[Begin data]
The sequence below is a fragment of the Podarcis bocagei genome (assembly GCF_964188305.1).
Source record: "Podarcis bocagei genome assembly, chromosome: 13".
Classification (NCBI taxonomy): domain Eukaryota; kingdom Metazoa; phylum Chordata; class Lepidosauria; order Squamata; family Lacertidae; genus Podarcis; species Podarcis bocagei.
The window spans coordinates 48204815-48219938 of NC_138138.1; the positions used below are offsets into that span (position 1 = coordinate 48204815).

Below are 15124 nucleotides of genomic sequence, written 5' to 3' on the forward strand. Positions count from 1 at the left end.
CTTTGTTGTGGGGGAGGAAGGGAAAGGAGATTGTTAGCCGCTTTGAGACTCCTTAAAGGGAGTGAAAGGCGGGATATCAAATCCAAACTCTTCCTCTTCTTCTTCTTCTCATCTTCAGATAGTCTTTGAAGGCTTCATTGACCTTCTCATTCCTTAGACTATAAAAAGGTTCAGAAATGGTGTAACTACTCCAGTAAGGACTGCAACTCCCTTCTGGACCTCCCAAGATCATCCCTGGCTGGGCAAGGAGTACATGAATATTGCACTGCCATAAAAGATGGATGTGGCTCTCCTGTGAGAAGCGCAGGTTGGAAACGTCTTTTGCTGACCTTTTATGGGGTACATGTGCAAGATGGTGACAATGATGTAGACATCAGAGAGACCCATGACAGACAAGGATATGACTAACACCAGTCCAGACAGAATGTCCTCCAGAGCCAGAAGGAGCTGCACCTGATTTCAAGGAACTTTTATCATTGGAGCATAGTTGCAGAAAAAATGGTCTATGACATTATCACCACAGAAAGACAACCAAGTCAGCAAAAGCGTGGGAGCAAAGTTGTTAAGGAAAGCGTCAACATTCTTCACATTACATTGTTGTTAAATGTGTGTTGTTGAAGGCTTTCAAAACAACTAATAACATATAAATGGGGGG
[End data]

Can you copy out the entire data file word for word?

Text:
The sequence below is a fragment of the Podarcis bocagei genome (assembly GCF_964188305.1).
Source record: "Podarcis bocagei genome assembly, chromosome: 13".
Classification (NCBI taxonomy): domain Eukaryota; kingdom Metazoa; phylum Chordata; class Lepidosauria; order Squamata; family Lacertidae; genus Podarcis; species Podarcis bocagei.
The window spans coordinates 48204815-48219938 of NC_138138.1; the positions used below are offsets into that span (position 1 = coordinate 48204815).

Below are 15124 nucleotides of genomic sequence, written 5' to 3' on the forward strand. Positions count from 1 at the left end.
CTTTGTTGTGGGGGAGGAAGGGAAAGGAGATTGTTAGCCGCTTTGAGACTCCTTAAAGGGAGTGAAAGGCGGGATATCAAATCCAAACTCTTCCTCTTCTTCTTCTTCTCATCTTCAGATAGTCTTTGAAGGCTTCATTGACCTTCTCATTCCTTAGACTATAAAAAGGTTCAGAAATGGTGTAACTACTCCAGTAAGGACTGCAACTCCCTTCTGGACCTCCCAAGATCATCCCTGGCTGGGCAAGGAGTACATGAATATTGCACTGCCATAAAAGATGGATGTGGCTCTCCTGTGAGAAGCGCAGGTTGGAAACGTCTTTTGCTGACCTTTTATGGGGTACATGTGCAAGATGGTGACAATGATGTAGACATCAGAGAGACCCATGACAGACAAGGATATGACTAACACCAGTCCAGACAGAATGTCCTCCAGAGCCAGAAGGAGCTGCACCTGATTTCAAGGAACTTTTATCATTGGAGCATAGTTGCAGAAAAAATGGTCTATGACATTATCACCACAGAAAGACAACCAAGTCAGCAAAAGCGTGGGAGCAAAGTTGTTAAGGAAAGCGTCAACATTCTTCACATTACATTGTTGTTAAATGTGTGTTGTTGAAGGCTTTCAAAACAACTAATAACATATAAATGGGGGG